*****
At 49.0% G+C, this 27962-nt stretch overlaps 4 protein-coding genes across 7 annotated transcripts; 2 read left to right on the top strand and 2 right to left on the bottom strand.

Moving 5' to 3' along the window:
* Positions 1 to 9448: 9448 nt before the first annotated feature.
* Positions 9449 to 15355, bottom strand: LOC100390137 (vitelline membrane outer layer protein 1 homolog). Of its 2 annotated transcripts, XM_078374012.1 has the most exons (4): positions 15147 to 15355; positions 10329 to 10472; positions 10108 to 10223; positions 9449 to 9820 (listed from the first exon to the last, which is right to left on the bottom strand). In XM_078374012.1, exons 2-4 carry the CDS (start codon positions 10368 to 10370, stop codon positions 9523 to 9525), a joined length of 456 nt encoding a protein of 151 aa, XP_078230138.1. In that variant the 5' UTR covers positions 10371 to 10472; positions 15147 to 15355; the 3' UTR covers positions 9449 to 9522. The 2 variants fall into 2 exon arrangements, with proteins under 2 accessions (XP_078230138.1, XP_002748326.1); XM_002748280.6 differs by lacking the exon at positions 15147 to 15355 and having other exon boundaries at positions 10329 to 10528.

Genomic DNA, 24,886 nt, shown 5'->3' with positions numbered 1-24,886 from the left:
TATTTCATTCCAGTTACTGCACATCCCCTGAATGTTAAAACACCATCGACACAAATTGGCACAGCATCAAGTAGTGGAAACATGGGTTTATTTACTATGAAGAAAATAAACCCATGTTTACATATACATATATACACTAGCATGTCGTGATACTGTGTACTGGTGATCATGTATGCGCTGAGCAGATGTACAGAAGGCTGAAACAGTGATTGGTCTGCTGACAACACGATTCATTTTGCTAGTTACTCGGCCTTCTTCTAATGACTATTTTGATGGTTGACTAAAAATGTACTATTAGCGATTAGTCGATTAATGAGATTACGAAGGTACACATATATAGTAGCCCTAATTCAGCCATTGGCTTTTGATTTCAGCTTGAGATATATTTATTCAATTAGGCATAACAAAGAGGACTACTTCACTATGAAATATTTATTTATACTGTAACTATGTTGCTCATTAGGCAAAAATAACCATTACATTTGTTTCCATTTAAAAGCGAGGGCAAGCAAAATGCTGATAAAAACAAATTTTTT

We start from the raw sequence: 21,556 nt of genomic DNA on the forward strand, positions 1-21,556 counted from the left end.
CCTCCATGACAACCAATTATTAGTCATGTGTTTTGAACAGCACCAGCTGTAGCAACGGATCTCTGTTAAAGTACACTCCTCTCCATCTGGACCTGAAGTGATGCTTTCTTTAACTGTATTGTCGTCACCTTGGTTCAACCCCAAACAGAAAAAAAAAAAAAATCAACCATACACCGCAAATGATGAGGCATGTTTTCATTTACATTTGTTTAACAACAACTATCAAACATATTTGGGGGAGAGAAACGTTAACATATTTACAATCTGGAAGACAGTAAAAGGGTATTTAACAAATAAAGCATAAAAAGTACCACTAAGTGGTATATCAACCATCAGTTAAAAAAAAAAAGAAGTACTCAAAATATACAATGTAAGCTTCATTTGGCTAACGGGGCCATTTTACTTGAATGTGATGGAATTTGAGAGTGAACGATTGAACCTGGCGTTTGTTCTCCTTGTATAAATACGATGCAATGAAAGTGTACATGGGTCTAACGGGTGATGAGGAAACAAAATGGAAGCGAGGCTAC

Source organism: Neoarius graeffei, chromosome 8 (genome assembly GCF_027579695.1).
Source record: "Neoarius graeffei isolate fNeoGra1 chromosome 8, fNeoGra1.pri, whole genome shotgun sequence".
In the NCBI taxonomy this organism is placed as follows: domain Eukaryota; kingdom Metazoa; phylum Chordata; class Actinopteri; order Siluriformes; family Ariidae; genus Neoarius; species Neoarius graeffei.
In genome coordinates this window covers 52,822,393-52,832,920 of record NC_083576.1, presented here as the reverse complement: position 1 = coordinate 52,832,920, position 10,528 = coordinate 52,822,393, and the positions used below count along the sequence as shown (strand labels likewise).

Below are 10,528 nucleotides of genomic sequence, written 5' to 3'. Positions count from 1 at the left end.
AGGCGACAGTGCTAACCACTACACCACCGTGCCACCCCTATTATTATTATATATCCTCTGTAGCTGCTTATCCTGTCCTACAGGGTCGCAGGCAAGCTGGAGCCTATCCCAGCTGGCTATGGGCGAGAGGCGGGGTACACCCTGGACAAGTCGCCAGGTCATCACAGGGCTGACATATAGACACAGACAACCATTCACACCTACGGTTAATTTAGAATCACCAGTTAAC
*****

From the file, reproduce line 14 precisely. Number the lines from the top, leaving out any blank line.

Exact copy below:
AGGCGACAGTGCTAACCACTACACCACCGTGCCACCCCTATTATTATTATATATCCTCTGTAGCTGCTTATCCTGTCCTACAGGGTCGCAGGCAAGCTGGAGCCTATCCCAGCTGGCTATGGGCGAGAGGCGGGGTACACCCTGGACAAGTCGCCAGGTCATCACAGGGCTGACATATAGACACAGACAACCATTCACACCTACGGTTAATTTAGAATCACCAGTTAAC